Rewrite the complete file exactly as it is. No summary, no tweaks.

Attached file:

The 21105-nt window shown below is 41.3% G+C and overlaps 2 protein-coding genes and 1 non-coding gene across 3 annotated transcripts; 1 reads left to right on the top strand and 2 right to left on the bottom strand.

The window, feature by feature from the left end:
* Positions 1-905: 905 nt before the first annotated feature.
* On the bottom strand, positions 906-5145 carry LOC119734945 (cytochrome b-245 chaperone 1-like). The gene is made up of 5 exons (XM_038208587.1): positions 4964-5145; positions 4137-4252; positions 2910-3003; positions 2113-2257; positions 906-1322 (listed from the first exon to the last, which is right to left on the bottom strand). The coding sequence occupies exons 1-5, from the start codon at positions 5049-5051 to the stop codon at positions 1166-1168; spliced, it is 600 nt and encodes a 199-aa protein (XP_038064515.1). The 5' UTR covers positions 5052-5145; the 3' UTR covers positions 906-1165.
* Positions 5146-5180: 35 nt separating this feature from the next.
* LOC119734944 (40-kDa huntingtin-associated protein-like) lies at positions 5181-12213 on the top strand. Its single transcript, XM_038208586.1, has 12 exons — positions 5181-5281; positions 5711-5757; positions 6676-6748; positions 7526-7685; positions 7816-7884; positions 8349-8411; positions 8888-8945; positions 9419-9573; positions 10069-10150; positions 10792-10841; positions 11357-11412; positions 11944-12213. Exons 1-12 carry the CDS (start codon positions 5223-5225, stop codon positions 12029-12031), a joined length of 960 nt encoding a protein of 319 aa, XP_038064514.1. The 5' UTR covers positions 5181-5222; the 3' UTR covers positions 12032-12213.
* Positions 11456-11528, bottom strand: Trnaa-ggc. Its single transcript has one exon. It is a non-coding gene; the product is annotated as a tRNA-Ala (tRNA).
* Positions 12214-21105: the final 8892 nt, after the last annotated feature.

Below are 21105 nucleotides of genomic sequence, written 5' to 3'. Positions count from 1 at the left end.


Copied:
The 21105-nt window shown below is 41.3% G+C and overlaps 2 protein-coding genes and 1 non-coding gene across 3 annotated transcripts; 1 reads left to right on the top strand and 2 right to left on the bottom strand.

The window, feature by feature from the left end:
* Positions 1-905: 905 nt before the first annotated feature.
* On the bottom strand, positions 906-5145 carry LOC119734945 (cytochrome b-245 chaperone 1-like). The gene is made up of 5 exons (XM_038208587.1): positions 4964-5145; positions 4137-4252; positions 2910-3003; positions 2113-2257; positions 906-1322 (listed from the first exon to the last, which is right to left on the bottom strand). The coding sequence occupies exons 1-5, from the start codon at positions 5049-5051 to the stop codon at positions 1166-1168; spliced, it is 600 nt and encodes a 199-aa protein (XP_038064515.1). The 5' UTR covers positions 5052-5145; the 3' UTR covers positions 906-1165.
* Positions 5146-5180: 35 nt separating this feature from the next.
* LOC119734944 (40-kDa huntingtin-associated protein-like) lies at positions 5181-12213 on the top strand. Its single transcript, XM_038208586.1, has 12 exons — positions 5181-5281; positions 5711-5757; positions 6676-6748; positions 7526-7685; positions 7816-7884; positions 8349-8411; positions 8888-8945; positions 9419-9573; positions 10069-10150; positions 10792-10841; positions 11357-11412; positions 11944-12213. Exons 1-12 carry the CDS (start codon positions 5223-5225, stop codon positions 12029-12031), a joined length of 960 nt encoding a protein of 319 aa, XP_038064514.1. The 5' UTR covers positions 5181-5222; the 3' UTR covers positions 12032-12213.
* Positions 11456-11528, bottom strand: Trnaa-ggc. Its single transcript has one exon. It is a non-coding gene; the product is annotated as a tRNA-Ala (tRNA).
* Positions 12214-21105: the final 8892 nt, after the last annotated feature.

Below are 21105 nucleotides of genomic sequence, written 5' to 3'. Positions count from 1 at the left end.